As classes began this week at the University of Connecticut, some students wonder if they made the right decision to live on campus, or to live at home and take their classes online.
UConn announced this past July that students would have the option to dorm on campus or stay home for the semester. The difficult decision of whether to dorm or not to dorm was a serious question for students when there were still many unknowns.
For some students, like John Fowler, a fifth-semester MIS major, the decision to stay at home was a financial one, as he wondered if it was worth feeling trapped at home.
“Currently, I have a mixed feeling. On one hand I miss my friends and the environment. I think it’s harder to focus on classes from home,” said Fowler. “On the other hand, I don’t want to risk my health or anyone else’s, especially since all of my classes are online.”
Other students find focusing on classes from home highly difficult due to the distractions from other family members and the atmosphere.
“Classes are very overwhelming, at least the first day,” Fowler said. “It seems I have at least two professors who haven’t really squared away what they plan on doing, and as a result I, as well as other students, have been left feeling lost and confused.”
“It seems I have at least two professors who haven’t really squared away what they plan on doing, and as a result I, as well as other students, have been left feeling lost and confused.”
Fowler added that although he is still adjusting to online classes at home, he finds solace that he is not the only one struggling with living off campus.
“This is unprecedented for all of us, but there have been some decisions from some of them and from the university that continue to baffle me,” Fowler said “I just hope things get more structured as we continue into the semester.”
Some out-of-state students made the decision to come back to campus, but were then denied housing four days before move-in day. This news came after UConn announced out-of-state students with all online classes were no longer able to stay on campus.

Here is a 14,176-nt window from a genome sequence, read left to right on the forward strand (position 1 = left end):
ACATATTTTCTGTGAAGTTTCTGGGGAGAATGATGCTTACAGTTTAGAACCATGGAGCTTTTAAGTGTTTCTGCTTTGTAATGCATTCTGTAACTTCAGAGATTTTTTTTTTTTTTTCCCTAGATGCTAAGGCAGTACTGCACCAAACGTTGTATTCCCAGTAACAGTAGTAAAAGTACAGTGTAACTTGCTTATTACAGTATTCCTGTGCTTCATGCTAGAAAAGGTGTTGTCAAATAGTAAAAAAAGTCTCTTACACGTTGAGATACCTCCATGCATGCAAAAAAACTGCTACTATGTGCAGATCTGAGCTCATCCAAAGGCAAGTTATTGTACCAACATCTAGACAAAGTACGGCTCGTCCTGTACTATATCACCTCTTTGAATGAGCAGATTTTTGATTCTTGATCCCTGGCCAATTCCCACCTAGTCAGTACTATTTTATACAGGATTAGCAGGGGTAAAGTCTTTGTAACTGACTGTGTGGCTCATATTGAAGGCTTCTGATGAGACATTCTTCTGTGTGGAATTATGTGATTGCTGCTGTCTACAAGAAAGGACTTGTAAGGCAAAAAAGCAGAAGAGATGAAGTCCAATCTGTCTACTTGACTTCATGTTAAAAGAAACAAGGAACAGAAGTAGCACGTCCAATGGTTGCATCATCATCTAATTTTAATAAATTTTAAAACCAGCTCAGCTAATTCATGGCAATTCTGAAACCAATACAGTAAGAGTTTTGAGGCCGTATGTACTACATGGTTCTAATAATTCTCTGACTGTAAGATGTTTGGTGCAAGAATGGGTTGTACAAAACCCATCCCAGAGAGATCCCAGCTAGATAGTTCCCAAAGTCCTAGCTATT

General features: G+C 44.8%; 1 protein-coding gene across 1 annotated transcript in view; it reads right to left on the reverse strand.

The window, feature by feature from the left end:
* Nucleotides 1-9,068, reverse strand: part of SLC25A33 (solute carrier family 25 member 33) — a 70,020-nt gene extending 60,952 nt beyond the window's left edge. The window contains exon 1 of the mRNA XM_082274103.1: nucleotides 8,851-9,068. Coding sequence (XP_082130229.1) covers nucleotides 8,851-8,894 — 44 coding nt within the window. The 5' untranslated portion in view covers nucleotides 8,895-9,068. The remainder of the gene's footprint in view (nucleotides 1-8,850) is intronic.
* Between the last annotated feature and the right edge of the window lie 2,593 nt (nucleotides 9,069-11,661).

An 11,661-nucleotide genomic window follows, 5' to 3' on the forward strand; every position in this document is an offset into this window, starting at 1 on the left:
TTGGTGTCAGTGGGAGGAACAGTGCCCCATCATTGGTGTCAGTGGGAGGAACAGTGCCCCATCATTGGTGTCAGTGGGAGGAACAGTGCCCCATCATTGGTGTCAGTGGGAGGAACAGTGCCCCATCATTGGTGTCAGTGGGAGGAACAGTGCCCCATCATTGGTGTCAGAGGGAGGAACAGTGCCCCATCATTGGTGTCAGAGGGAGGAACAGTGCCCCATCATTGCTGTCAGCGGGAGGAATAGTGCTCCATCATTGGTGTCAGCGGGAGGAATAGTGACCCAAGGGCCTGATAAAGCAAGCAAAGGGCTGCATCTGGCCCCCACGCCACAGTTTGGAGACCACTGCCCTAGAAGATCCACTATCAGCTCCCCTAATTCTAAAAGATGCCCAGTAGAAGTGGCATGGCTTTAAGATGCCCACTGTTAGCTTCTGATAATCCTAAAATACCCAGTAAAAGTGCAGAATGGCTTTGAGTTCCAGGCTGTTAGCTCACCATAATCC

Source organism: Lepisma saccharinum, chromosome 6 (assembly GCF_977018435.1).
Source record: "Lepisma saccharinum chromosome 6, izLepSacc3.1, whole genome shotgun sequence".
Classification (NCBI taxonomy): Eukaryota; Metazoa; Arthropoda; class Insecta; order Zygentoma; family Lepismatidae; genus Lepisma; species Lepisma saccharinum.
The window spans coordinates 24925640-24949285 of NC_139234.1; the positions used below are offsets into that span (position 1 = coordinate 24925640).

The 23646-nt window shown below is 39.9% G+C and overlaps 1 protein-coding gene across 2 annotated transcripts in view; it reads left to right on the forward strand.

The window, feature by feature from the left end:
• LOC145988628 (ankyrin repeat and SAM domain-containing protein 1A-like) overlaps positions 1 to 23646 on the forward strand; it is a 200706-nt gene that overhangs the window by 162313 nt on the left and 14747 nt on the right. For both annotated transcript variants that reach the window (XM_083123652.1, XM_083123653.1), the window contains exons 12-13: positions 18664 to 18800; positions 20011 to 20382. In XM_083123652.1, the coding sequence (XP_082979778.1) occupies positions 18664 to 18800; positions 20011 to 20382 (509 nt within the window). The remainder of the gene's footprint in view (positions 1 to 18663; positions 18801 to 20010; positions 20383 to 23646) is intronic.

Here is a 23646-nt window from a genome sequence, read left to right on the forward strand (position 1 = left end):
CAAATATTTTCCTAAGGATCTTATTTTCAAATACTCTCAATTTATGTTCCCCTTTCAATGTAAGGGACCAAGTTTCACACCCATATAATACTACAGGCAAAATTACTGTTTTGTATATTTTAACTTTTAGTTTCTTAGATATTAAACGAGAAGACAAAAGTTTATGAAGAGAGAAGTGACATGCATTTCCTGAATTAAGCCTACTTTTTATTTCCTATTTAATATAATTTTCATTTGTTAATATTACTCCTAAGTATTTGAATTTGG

For some students, the decision to come to campus was one of a need for independence, regardless of the risks that come with dorming.
Jack Leśniewski, a first-semester digital media and design major, said coming to campus was a way to jumpstart his college career and journey into adulthood.
“I don’t know if wanting to escape my parents is the best phrasing because I actually like being around my family most of the time,” said Leśniewski. “I needed to find out who I am and what I want. As much as I’d love to stay in the comfort of my bedroom and home I’ll never develop into who I am if I do.”
“I needed to find out who I am and what I want. As much as I’d love to stay in the comfort of my bedroom and home I’ll never develop into who I am if I do.”
Leśniewski also noted that learning to manage his online classes and independence during a pandemic is both challenging and exciting.
“I’m at a point in my life where I’m starting to let go of people’s hands and changing into adult Jack,” Leśniewski said. “It’s a lot of fun but very stressful, especially during a pandemic.”